Ann Arbor goes on record opposing state ban on domestic partner benefits
The Ann Arbor City Council went on record Monday night opposing a Republican-backed effort at the state level to outlaw domestic partner benefits for public employees in Michigan.
The council offered a unanimous vote in favor of a resolution sponsored by Council Member Sandi Smith, who is openly gay. It expresses the city's opposition to two pieces of legislation approved by the state House last week in a 64-44 vote along party lines.
House Bill 4770 prohibits public employers from providing health benefits to domestic partners of public employees, while HB 4771 excludes those benefits as a subject of collective bargaining. The city of Ann Arbor offers domestic partner benefits to its employees, as does the University of Michigan and other governmental entities.
Ryan J. Stanton | AnnArbor.com
The council's resolution reaffirms Ann Arbor's commitment to a diverse and accepting culture and asks Gov. Rick Snyder not to sign "legislation that codifies such discrimination."
"The city of Ann Arbor has always been a leader in human rights," reads the resolution, noting Ann Arbor was the first city in Michigan to establish a non-discrimination ordinance and was the first to add protection for sexual orientation.
The resolution notes that employees at dozens of Michigan corporations can extend benefits to partners of either gender, including at Chrysler, Dow Chemical, DTE Energy, Ford, General Motors, Guardian Industries, Kellogg Co., Steelcase, TRW Automotive and Whirlpool.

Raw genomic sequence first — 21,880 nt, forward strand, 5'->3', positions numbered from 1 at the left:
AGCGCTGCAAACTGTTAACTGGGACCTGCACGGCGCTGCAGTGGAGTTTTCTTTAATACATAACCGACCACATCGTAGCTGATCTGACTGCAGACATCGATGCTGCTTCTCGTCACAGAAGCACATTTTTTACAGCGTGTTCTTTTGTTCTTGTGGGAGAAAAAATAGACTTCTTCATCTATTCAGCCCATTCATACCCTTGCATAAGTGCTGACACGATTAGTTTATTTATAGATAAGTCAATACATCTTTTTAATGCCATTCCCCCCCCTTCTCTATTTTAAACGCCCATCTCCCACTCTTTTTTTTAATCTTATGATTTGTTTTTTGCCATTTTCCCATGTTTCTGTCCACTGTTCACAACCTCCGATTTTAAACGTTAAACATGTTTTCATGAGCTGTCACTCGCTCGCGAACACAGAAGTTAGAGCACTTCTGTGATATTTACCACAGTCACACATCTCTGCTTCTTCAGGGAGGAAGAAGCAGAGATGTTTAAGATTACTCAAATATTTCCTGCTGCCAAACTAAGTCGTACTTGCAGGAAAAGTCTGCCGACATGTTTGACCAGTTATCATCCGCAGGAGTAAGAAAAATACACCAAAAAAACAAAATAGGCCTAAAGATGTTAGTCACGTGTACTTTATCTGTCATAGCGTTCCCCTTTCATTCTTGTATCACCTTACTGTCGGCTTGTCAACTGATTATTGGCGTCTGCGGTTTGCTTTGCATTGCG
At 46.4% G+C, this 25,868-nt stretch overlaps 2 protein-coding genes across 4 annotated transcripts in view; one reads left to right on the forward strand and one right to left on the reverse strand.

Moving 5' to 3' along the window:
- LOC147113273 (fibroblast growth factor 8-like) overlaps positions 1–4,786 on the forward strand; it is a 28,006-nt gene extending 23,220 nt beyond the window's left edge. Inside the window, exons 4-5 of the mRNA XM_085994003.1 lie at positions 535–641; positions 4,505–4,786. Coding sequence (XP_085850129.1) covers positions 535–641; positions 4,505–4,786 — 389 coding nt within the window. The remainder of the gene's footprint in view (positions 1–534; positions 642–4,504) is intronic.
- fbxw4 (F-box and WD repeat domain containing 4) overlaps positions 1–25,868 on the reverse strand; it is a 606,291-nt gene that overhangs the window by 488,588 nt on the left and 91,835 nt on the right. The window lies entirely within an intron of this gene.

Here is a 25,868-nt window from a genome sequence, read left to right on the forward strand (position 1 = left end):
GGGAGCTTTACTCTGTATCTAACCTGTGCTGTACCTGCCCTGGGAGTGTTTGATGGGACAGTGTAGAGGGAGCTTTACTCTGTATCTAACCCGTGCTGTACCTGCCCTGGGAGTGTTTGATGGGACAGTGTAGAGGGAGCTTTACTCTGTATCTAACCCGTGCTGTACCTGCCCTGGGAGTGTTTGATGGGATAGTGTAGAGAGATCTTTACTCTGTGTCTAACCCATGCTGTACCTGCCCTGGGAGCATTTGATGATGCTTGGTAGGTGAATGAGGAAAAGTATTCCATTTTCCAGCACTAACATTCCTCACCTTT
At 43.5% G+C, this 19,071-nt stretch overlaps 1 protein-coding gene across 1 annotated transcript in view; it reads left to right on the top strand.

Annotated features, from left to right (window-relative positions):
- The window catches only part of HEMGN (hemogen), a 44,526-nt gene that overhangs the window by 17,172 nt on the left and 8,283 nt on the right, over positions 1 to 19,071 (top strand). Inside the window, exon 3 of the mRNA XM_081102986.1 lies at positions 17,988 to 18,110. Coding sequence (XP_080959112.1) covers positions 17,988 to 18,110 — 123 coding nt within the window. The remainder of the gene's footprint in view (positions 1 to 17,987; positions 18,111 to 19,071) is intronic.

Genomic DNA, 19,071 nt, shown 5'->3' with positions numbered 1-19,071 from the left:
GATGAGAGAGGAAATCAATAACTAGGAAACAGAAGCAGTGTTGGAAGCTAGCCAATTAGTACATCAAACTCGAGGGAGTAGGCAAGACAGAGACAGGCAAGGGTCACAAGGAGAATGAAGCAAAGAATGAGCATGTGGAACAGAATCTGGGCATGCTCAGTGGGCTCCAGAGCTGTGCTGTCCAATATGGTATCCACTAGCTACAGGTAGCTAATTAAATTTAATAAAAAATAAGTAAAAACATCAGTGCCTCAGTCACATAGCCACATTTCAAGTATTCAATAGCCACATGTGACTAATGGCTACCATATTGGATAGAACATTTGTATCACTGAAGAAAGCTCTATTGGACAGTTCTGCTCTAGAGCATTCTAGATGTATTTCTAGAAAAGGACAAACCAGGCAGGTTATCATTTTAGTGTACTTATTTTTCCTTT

Likewise, employees at dozens of national corporations with a presence in Michigan also offer such benefits, including AT&T, Best Buy, Comcast, Delta Airlines, General Electric, Google, Kroger, JC Penney, Macy's, Marriott, Sears, Target, Toyota and Verizon.
The resolution notes many public entities also provide health care benefits for domestic partners of either gender, including the state of Michigan, at least 10 public universities, at least five city and county governments and numerous public school districts.
Extending health care benefits eligibility to domestic partners is "crucial to attracting and keeping talent," the resolution states. It concludes by saying Ann Arbor, U-M, the state and other public employers in Michigan must be able to compete with the private sector and with public employers in other states to attract the best and brightest talent to their workforces.